For the “free response” part of their AP exams, students are given green booklets that contain the questions and pink booklets in which to write their answers. They can scribble whatever they wish in either book, but the pink ones get sent off to be scored while the green ones end up in my file cabinet. How do I know which ones should end up in my file cabinet? The students write their names on them, and just underneath their name, they’re supposed to write their teachers’ names.
This is were things get mildly amusing. My Great Burden on this Earth is that of having a name that is often misspelled and mispronounced (I have misspelled my name just once ever, just to prove that I could). Well, this year’s batch of green booklets featured the most diverse array of misspellings I’ve seen yet. I was compelled to tabulate and analyze data. I wish I knew an algorithm for determining variance from a correct spelling so I could start measuring how far off these misspellings were. Alas, I’ll have to make do with simple percentages and pie charts.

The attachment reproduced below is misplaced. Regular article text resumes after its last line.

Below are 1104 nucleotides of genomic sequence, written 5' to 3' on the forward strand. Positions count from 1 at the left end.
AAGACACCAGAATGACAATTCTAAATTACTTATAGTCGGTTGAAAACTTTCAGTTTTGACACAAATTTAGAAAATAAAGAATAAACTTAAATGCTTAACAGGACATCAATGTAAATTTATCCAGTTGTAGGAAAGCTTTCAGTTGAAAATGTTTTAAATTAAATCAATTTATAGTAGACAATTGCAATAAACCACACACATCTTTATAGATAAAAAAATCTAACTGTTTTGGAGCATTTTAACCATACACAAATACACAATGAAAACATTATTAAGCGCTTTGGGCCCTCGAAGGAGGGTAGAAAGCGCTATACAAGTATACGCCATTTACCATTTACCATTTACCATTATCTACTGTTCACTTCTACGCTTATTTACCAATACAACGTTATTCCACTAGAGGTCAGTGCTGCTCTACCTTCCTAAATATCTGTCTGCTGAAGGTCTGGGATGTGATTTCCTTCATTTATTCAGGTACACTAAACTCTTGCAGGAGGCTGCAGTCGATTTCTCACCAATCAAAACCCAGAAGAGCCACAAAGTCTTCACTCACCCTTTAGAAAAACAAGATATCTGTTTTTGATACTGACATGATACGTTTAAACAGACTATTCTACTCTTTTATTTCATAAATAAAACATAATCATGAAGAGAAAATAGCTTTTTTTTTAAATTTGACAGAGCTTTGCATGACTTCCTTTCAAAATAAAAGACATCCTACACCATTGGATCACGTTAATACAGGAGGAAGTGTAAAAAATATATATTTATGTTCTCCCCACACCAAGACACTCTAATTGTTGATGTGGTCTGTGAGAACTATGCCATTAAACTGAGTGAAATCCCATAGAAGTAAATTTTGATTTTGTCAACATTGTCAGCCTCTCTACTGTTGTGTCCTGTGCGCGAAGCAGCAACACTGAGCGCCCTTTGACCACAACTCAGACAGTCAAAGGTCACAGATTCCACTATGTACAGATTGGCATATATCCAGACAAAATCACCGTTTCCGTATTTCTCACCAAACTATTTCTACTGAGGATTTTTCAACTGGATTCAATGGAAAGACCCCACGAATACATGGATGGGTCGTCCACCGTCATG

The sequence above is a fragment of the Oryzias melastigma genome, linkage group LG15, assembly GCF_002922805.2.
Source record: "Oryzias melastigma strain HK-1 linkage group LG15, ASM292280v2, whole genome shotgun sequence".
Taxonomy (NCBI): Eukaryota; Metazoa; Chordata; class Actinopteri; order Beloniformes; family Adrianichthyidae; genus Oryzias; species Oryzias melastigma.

Here’s what I learned at lunchtime today:
- 53.7% of my students managed to spell my last name correctly.
- Juniors were twice as likely as seniors to spell my last name correctly (77.6% vs 38.2%).
- 8.2% of my students wrote “Mr. V.”
- Seniors were just under twice as likely as juniors to use that nickname (10.1% vs. 5.2%).
- The most common misspelling (25.2%) of my last name is phonetically acceptable: “Viscarello.”
The pie chart below is based on the 68 failures to spell my last name correctly:
A college buddy once proposed that as a test of competence, voters should have to correctly spell the name of the person they wished to elect. If that ever came to pass, I think I’d have to change my last name to “V” in order to win anything. But then I wonder how many folks that would confuse.